Entrepreneurship in Atlantic Canada is the subject of a regional research effort supported by the Harris Centre, Atlantic Canada Opportunities Agency and Grenfell’s Scholarship in the Arts.
The project brings together faculty and staff from both campuses of Memorial University, St. Mary’s University, University of PEI, Université de Moncton, Cape Breton University and University of New Brunswick.
The group is mapping knowledge-seeking behaviours in the Atlantic Canadian entrepreneurial ecosystem in order to compare and contrast regions and recommend ways to strengthen the ecosystem. An entrepreneurial ecosystem is defined as a unique, complex environment that supports entrepreneurial activity
“Interest in mapping and better understanding these ecosystems will be valuable for policy-makers, industry associations, entrepreneurs, academics and other actors,” said Ken Carter, director, Office of Engagement at Grenfell Campus.
Grenfell’s Navigate Entrepreneurship Centre is working with key ecosystem partners, including the Atlantic Canada Opportunities Agency and the provincial department of Tourism, Culture, Industry and Innovation, entrepreneurial groups such as Humber Valley Entrepreneurs, and support organizations like Newfoundland and Labrador Organization of Women Entrepreneurs, to build an entrepreneurial culture in the Corner Brook area.
This includes initiatives such as startup weekends, entrepreneurial workshops and networking sessions, regional development conferences, and career and entrepreneurial expos for students. IT also involves close participation with Grenfell Campus’s business program.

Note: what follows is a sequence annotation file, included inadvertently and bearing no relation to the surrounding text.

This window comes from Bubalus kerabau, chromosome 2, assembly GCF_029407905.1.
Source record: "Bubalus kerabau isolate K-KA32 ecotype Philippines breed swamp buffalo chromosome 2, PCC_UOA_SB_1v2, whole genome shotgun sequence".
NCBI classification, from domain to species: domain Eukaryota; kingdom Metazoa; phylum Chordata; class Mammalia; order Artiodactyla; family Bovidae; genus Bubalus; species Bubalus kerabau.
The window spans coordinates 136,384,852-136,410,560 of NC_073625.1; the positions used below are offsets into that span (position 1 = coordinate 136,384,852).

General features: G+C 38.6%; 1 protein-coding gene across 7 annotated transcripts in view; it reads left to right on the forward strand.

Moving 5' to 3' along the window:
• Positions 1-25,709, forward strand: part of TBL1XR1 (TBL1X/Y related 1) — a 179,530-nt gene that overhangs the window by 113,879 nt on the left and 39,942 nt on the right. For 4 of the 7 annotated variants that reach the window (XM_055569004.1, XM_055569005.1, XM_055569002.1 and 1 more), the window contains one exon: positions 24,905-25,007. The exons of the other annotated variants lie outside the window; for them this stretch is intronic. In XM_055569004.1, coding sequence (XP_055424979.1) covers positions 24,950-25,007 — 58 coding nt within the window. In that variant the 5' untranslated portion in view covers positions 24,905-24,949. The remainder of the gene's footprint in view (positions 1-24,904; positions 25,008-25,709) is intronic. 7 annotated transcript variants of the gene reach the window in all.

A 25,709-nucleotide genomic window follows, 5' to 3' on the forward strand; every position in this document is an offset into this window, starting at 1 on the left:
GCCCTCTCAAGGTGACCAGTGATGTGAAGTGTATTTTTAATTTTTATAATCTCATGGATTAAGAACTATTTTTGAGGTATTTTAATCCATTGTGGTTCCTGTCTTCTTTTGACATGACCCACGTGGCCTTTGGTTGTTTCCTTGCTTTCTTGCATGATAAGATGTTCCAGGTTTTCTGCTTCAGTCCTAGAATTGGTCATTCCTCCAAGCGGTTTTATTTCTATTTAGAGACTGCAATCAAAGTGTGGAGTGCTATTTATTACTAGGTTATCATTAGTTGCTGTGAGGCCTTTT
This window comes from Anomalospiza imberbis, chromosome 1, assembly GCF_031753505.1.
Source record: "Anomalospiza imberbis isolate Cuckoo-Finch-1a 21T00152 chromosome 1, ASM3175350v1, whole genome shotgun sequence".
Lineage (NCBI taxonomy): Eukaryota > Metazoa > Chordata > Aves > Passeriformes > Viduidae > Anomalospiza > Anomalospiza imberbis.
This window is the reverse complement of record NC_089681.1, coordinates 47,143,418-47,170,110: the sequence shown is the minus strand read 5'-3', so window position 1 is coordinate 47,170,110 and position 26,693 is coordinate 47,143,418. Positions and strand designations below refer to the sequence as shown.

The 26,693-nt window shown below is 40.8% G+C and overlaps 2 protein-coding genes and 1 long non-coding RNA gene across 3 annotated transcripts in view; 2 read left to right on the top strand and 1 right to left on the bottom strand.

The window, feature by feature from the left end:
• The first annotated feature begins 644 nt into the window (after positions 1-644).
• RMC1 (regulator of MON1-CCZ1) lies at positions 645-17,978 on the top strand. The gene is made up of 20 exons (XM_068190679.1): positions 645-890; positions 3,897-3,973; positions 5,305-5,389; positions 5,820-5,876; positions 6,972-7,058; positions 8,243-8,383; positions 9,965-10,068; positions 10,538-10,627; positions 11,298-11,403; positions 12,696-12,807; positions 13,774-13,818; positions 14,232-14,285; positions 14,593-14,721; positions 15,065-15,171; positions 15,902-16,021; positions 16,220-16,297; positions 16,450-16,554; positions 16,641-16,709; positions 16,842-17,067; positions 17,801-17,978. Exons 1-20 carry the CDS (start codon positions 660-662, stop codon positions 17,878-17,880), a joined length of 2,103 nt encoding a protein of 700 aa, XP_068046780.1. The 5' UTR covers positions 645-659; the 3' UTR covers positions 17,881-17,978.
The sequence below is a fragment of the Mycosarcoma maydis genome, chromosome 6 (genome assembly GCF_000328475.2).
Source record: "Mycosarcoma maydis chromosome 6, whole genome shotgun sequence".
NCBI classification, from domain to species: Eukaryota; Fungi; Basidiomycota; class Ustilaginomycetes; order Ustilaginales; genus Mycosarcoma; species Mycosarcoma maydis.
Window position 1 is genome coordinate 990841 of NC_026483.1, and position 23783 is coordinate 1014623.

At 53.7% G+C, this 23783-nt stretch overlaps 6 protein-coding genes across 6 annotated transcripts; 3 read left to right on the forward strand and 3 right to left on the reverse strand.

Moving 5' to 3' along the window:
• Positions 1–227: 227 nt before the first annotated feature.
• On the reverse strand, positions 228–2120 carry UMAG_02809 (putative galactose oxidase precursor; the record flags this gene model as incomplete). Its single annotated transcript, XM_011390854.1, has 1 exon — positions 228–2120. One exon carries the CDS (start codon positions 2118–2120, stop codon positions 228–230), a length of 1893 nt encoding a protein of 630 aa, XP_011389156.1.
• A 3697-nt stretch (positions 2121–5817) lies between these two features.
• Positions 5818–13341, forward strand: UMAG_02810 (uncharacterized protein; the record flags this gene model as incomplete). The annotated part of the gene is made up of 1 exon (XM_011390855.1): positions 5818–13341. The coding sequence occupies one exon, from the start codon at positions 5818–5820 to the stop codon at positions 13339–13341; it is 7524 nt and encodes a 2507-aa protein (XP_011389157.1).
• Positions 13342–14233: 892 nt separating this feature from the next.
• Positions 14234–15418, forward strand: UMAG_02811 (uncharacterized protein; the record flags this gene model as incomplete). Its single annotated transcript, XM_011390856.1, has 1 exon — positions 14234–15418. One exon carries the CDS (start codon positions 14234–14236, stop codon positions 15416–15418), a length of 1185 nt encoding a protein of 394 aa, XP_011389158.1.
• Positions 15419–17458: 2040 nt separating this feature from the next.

“Interest in entrepreneurial ecosystems has intensified as successful regions have shown that high levels and intensity of support to entrepreneurs can be an effective regional economic development strategy,” said Dr. Blair Winsor, Faculty of Business Administration, St. John’s campus.
“Rather than competing, we need to work together to be the best in the world at what we do.”
The project is a good example of co-operation between researchers and institutions in Atlantic Canadian. The group is also looking at other teaching and research opportunities.
“We need collaboration to make things happen beyond those that we are able to do on our own,” said Dr. Ellen Farrell from St. Mary’s University.
“We need to move forward in this world as a region. We have great universities, researchers and collaboration. Rather than competing, we need to work together to be the best in the world at what we do.”